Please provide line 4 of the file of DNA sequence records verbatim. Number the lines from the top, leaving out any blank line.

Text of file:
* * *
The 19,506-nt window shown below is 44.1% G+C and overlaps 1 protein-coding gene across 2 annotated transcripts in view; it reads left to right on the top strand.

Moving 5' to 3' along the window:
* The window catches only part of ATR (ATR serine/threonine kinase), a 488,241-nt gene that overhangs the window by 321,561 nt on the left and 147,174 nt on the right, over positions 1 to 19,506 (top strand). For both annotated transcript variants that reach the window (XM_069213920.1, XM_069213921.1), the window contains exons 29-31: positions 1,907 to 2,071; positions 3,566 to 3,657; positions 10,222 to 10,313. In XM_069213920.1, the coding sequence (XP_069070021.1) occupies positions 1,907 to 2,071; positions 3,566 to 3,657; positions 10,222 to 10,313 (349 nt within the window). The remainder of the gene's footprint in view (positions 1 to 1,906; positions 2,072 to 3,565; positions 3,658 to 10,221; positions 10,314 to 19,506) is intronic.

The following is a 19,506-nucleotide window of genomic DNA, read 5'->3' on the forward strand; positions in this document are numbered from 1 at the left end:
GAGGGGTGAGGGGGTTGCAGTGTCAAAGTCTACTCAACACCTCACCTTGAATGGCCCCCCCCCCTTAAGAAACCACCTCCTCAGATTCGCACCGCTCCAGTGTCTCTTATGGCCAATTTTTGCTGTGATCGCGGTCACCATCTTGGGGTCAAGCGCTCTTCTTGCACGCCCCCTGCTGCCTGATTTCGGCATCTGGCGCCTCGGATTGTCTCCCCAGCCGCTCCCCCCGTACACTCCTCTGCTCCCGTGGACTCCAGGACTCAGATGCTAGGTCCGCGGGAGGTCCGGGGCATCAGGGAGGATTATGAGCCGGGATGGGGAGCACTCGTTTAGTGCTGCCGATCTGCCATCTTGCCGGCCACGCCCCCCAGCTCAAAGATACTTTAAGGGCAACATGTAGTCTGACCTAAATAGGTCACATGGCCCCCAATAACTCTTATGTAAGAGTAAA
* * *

The following is a 19,506-nucleotide window of genomic DNA, read 5'->3' on the forward strand; positions in this document are numbered from 1 at the left end: